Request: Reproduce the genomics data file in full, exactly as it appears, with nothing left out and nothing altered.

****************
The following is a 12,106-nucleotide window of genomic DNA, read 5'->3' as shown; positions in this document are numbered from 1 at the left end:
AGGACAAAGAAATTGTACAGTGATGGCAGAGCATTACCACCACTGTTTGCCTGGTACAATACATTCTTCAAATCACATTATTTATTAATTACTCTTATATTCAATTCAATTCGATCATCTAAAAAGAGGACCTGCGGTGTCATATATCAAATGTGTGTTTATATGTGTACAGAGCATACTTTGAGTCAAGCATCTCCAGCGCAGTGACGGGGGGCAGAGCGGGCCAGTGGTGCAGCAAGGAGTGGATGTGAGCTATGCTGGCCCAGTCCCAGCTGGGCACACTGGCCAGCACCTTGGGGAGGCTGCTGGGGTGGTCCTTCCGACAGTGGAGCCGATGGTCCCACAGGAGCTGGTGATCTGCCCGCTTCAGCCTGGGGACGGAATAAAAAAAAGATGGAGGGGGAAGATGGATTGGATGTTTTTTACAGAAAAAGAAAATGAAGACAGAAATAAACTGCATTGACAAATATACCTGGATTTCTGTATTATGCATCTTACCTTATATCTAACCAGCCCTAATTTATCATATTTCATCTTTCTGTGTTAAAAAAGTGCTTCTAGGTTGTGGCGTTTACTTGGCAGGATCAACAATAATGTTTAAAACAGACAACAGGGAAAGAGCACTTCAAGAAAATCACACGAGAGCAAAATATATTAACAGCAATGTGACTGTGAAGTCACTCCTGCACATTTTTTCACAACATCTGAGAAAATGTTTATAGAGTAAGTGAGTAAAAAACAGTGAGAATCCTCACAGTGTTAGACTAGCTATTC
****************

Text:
The following is a 12,106-nucleotide window of genomic DNA, read 5'->3' as shown; positions in this document are numbered from 1 at the left end:
AGGACAAAGAAATTGTACAGTGATGGCAGAGCATTACCACCACTGTTTGCCTGGTACAATACATTCTTCAAATCACATTATTTATTAATTACTCTTATATTCAATTCAATTCGATCATCTAAAAAGAGGACCTGCGGTGTCATATATCAAATGTGTGTTTATATGTGTACAGAGCATACTTTGAGTCAAGCATCTCCAGCGCAGTGACGGGGGGCAGAGCGGGCCAGTGGTGCAGCAAGGAGTGGATGTGAGCTATGCTGGCCCAGTCCCAGCTGGGCACACTGGCCAGCACCTTGGGGAGGCTGCTGGGGTGGTCCTTCCGACAGTGGAGCCGATGGTCCCACAGGAGCTGGTGATCTGCCCGCTTCAGCCTGGGGACGGAATAAAAAAAAGATGGAGGGGGAAGATGGATTGGATGTTTTTTACAGAAAAAGAAAATGAAGACAGAAATAAACTGCATTGACAAATATACCTGGATTTCTGTATTATGCATCTTACCTTATATCTAACCAGCCCTAATTTATCATATTTCATCTTTCTGTGTTAAAAAAGTGCTTCTAGGTTGTGGCGTTTACTTGGCAGGATCAACAATAATGTTTAAAACAGACAACAGGGAAAGAGCACTTCAAGAAAATCACACGAGAGCAAAATATATTAACAGCAATGTGACTGTGAAGTCACTCCTGCACATTTTTTCACAACATCTGAGAAAATGTTTATAGAGTAAGTGAGTAAAAAACAGTGAGAATCCTCACAGTGTTAGACTAGCTATTC